Q: Why are trees being genetically engineered?
A: Industry is experimenting with engineering various trees, seeking altered growth rates, chemically altered wood, and a greater tolerance of colder climates. These traits could increase profits for paper, lumber, and biofuel companies while accelerating the proliferation of large scale monoculture tree plantations.
Q: What trees are being genetically engineered?
A: Forest tree species being experimentally engineered include poplars, eucalyptus, pines, chestnuts, and elms. There are also a variety of fruit trees that are being researched, including plum, apple, orange, and papaya trees.
Q: Where are GE trees being introduced?
A: GE tree field trials are occurring mainly in the southeastern and northwestern United States, Brazil, and China. So far, only China has planted GE forest trees on a commercial scale. The U.S. has deregulated GE papayas, which now grow in Hawaii. There are currently no commercially approved GE forest trees in the U.S. In 2010, USDA approved the most widespread GE tree field trials to date, covering 28 open-air test sites across seven southern states, totaling 330 acres. CFS filed a lawsuit challenging that decision.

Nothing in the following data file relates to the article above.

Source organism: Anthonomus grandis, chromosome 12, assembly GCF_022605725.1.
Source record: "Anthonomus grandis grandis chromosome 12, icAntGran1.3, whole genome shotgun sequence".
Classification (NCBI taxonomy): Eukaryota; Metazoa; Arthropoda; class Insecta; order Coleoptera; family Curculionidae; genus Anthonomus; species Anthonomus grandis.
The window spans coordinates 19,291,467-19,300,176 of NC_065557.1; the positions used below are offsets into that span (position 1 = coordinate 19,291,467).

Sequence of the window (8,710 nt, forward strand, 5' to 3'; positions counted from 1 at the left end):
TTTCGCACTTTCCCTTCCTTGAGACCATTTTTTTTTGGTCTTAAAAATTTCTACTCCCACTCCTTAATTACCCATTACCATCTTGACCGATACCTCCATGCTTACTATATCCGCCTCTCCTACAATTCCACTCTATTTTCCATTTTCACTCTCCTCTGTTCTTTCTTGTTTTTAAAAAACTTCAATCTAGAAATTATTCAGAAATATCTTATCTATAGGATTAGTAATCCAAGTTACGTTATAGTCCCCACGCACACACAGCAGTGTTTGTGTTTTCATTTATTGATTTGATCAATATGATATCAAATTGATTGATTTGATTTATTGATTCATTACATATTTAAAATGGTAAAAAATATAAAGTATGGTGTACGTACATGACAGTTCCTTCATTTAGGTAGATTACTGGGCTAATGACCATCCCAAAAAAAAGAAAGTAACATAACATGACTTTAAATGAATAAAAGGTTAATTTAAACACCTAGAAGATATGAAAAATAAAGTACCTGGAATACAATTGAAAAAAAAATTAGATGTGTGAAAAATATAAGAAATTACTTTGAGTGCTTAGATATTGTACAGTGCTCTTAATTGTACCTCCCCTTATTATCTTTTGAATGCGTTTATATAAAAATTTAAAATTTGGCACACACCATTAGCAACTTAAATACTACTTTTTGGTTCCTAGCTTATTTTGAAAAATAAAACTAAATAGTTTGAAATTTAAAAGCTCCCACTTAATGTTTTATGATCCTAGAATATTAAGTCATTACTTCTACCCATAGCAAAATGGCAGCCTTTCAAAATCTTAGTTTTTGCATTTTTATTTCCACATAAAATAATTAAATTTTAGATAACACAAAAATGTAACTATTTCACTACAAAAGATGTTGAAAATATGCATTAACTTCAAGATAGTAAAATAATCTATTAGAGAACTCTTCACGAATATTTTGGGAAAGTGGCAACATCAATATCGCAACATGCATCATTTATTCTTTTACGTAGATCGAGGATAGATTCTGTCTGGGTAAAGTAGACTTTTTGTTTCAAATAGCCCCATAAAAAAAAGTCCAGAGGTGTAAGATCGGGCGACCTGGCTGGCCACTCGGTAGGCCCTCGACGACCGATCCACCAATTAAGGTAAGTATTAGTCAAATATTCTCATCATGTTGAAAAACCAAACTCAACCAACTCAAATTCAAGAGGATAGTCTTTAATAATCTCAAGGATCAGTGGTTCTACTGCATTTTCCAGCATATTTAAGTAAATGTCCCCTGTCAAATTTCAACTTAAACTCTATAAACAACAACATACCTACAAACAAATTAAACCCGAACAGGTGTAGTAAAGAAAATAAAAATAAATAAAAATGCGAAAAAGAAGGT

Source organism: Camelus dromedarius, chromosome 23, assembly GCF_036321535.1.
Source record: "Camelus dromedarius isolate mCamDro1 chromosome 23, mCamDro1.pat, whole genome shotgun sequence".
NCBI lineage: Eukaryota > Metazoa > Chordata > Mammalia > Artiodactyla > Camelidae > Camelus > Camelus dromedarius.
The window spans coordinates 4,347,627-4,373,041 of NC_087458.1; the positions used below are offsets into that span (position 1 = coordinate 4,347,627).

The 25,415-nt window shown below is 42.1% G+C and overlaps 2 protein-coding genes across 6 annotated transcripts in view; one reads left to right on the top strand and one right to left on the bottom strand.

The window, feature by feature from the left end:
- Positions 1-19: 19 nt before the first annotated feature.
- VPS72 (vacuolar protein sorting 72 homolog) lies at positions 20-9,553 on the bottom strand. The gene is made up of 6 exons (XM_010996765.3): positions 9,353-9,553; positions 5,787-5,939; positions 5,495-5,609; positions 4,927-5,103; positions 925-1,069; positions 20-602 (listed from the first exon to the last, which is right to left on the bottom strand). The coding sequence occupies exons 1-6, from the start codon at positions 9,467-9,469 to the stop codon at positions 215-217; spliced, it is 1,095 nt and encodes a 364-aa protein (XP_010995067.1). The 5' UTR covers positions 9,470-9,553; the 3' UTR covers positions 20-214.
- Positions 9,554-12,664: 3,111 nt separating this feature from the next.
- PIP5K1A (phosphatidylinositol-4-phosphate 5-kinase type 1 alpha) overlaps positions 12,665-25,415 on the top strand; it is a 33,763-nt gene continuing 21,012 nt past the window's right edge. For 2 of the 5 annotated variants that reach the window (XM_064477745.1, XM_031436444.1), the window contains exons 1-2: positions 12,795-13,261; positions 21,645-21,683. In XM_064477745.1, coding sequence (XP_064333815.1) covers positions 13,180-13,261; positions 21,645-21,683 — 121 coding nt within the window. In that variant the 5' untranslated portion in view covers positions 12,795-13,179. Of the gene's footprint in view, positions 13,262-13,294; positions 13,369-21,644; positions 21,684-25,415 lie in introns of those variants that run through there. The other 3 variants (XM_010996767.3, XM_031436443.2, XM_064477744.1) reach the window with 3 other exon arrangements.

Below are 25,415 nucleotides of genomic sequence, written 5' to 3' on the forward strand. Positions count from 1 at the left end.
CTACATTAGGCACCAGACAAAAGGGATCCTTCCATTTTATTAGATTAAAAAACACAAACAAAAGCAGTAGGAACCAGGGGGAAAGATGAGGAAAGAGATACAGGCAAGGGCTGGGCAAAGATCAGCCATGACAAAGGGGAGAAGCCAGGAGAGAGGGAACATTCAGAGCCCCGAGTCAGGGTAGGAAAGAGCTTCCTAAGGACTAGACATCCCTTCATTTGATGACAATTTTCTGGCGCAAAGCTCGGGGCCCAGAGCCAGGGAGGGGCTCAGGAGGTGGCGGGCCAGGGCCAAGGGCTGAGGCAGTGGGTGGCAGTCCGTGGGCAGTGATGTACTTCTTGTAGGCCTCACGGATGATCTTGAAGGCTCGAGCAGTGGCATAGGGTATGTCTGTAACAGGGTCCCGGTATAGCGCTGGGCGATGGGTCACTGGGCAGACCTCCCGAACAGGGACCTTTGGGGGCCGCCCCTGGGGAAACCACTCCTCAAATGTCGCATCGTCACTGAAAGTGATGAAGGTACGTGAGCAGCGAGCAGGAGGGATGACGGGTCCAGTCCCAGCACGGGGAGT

Q: Who is researching genetically engineered trees?
A:Research is carried out by a mix of private companies, universities, and government agencies. The largest GE tree researcher in the U.S. is Arborgen, a private company that is developing GE eucalyptus, poplars, and pines. Arborgen has a pending petition with the USDA to allow commercial production of GE, purportedly “cold-tolerant” eucalyptus. If approved, this tree would be grown on plantations for paper and biofuels in the SE United States, where it is too cold for natural eucalyptus.